fleeting ripple in petabytes of data and weighing a measly 125 GeV/c^2, the Higgs Boson has surely caused a huge sensation for someone its size in circles, academic and otherwise. Among the various monikers it has been embellished with, it is 'The God Particle' (or more accurately, 'The Goddamn Particle to quote the physicist Leon Lederman) which has captured the popular imagination of the masses. Named after Peter Higgs, the boson 'gives' mass to elementary particles through the Higgs mechanism. Hypothesized in the 1960s, it eluded particle physicists for almost half a century, until scientists at the ATLAS and CMS experiments at CERN's Large Hadron Collider(LHC) separately confirmed the discovery of the particle to a high degree of statistical certainty. Prof. Amitava Raychaudhuri, Sir Tarak Nath Palit Professor of Physics, Univ. of Calcutta delivered the 11th S.Datta Majumdar Memorial Lecture on 15th October and talked about the Higgs Boson at length; discussing its central role in particle physics today, the consequences of the discovery and how this influences science in general. TSA conducted an e-mail interview with him about the role of engineers in the quest for the Higgs and their integral place in the cosmos of experimental particle physics. TSA: Can you briefly outline the role

played by engineers in the discovery of the Higgs Boson? AR: The detection of the Higgs boson involves an accelerator, a detector, and data collection and analysis. At every one of these stages the role of engineers has been crucial. To start with, the Large Hadron Collider which accelerates protons to the highest energies, uses magnets made of specially designed materials and which have to be maintained at superconducting temperatures. The stability of the circulating proton beams, focusing, and bunching pose major challenges. The detectors which look for the Higgs boson, AT L A S a n d C M S , u s e v e r y sophisticated materials such as silicon micro-vertex detectors to record the events. The designing and fabrication of the entire detector system relies on engineering inputs. The volume of data and the speed at which they have to be recorded is another front where creative solutions have been devised. Finally, the data is shared around the world via the GRID. Methods have to be devised such that huge volumes of data stored in a computer somewhere in the world is readily accessible everywhere and the data analysis software works smoothly on many different platforms and OS. The accelerators which are the root of an experiment consist of bunches of charged particles. How to keep such bunches from disintegrating due to electrostatic repulsion, how to maintain higher and higher magnetic fields, designing superconducting magnetic materials, etc. is one area where engineering advances are critical. Could we perhaps have superconducting magnets with high-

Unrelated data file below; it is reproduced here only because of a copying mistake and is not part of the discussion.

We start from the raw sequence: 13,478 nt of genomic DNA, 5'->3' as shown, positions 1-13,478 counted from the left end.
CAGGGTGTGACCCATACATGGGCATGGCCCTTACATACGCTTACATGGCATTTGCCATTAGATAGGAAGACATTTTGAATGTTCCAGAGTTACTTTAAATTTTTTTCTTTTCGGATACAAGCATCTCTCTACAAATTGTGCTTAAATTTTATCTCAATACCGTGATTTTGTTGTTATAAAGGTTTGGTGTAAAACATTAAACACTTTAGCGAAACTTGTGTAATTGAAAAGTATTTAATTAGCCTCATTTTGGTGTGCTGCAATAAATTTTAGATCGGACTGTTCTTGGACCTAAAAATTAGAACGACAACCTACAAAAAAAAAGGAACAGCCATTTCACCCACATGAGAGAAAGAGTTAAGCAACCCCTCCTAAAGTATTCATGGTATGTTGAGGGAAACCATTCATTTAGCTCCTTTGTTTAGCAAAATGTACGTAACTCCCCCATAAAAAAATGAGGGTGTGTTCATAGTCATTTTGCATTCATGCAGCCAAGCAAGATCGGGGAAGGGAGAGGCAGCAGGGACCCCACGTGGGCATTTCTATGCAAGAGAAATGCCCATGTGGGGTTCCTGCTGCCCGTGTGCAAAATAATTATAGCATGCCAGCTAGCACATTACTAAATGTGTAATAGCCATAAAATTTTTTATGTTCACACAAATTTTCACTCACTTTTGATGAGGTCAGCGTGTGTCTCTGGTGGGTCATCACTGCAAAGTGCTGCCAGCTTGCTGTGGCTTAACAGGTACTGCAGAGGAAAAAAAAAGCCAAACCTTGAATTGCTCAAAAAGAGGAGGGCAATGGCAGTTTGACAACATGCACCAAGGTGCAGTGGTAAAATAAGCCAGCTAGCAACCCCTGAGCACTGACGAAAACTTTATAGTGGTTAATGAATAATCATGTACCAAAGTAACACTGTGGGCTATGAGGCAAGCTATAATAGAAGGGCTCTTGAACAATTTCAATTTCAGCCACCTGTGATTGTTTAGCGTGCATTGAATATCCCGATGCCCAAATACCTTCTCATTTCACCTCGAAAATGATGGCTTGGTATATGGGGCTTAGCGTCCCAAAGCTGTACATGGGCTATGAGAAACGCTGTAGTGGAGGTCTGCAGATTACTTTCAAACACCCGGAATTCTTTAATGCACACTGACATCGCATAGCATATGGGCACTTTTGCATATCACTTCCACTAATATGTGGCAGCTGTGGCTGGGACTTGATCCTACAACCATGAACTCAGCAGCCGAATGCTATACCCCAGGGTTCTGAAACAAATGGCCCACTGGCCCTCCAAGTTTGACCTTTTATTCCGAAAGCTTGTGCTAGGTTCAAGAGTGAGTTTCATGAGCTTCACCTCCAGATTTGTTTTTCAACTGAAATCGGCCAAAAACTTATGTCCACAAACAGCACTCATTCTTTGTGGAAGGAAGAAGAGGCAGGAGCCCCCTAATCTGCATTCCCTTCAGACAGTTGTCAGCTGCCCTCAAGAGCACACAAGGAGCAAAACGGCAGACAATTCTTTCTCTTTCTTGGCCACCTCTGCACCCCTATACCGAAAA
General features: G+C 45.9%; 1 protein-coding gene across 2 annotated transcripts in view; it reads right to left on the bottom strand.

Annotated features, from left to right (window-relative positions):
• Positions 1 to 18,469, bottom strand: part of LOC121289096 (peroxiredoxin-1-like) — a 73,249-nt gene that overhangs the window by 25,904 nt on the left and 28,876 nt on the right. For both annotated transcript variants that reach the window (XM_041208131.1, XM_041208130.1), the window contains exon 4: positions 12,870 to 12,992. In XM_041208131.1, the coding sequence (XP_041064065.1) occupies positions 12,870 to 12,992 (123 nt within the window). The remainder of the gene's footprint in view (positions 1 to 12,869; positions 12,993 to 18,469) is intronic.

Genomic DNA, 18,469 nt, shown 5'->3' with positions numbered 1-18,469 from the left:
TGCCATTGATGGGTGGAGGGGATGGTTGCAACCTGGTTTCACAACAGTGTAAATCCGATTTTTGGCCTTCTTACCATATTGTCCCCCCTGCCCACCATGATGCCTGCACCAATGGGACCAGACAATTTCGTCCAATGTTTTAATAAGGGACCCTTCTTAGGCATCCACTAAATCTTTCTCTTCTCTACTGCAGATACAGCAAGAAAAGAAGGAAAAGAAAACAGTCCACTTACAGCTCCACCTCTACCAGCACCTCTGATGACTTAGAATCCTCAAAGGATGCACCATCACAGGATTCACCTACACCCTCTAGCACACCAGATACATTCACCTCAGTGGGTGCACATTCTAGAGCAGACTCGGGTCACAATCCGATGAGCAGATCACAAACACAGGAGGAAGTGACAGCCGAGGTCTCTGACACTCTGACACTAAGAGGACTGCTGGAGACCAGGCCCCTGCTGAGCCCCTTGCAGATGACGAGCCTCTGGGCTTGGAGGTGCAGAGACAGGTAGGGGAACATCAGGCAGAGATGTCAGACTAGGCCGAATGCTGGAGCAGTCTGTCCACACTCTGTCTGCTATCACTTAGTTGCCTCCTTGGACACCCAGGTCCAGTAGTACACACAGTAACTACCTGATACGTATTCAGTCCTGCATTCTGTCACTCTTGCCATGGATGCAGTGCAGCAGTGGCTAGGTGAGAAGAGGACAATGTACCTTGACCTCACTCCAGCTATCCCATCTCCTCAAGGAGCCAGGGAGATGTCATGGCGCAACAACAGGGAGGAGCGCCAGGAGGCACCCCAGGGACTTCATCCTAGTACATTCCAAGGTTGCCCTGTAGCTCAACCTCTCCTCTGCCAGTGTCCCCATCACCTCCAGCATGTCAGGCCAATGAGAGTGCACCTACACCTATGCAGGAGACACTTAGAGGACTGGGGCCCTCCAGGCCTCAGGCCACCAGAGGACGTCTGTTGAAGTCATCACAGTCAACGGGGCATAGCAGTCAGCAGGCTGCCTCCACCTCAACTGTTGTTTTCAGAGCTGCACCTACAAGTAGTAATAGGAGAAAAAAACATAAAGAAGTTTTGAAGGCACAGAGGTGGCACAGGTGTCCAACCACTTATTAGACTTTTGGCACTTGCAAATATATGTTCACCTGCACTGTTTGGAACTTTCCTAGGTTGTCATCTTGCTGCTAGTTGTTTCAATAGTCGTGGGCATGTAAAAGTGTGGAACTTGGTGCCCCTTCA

Tc materials? In these experiments the data get accumulated at a huge rate. Fast storage and handling is another frontier where improvements are expected. New particle detection methods - devising new detectors - is another challenge. In all of the above valuable contributions from engineers have made it possible for the project to succeed and that too in a time bound manner. TSA: It is safe to say now-with a reasonable amount of confidencethat we have found the Higgs. So far so good for the Standard Model(SM). But, research over the past couple of decades has already indicated that the SM suffers from some serious drawbacks (neutrino masses, why only 3 generations of quarks etc). To experimentally verify the extensions of SM, such as SUSY and String Theory, very high energies are required. So are the current challenges faced by physicists more technological than theoretical? AR: Yes, I agree, that the Higgs-boson - or at least something very close to it has been found.. To look for signals of newer things - such as supersymmetry - would probably require more energetic beams. The challenge to accelerate particles to higher energies is a daunting task which will require much innovative technology. Other than high energy, there is also the intensity frontier, i.e., how to make more intense beams. Simon Van der Meer’s work was a major step in this direction. All this does not at all diminish the responsibility of physicists to push their imagination to come up with ways by which within

the accessible facilities the newer theories can be put to test. Both groups are working hard.

TSA: You mentioned that engineers, especially Indian, are a talented bunch, but remain largely ignorant of the opportunities physics creates for them. What is the best way to remedy that? AR: I believe that in India there is a disconnect between the scientific and engineering communities. The scientists live in a secluded space where the progress of the subject and the frontiers are discussed. There are only a few engineers who can break in to this domain. On the other hand, innovative work that is carried out by engineers in our country - e.g., in mission mode work in the Departments of Space or Atomic Energy - leaves out scientists within their ambit. There are some in both groups who through their individual initiative manage to overcome the barriers but these are few in number. To ameliorate this problem the best minds in both science and engineering - e.g., at the IITs - have to be sensitized to the benefits of interdisciplinarity from an early age. We must bring to the forefront where the challenges lie and how scientists and engineers can solve them through their combined efforts. (To read the complete interview, visit




N O V E M B E R , 2012

The Scholars' Avenue Issue November 2012  

The issue contains - an insight into penetration of modern technology in the campus. Chat with Vice President - Rinshul Chandra. Our take on...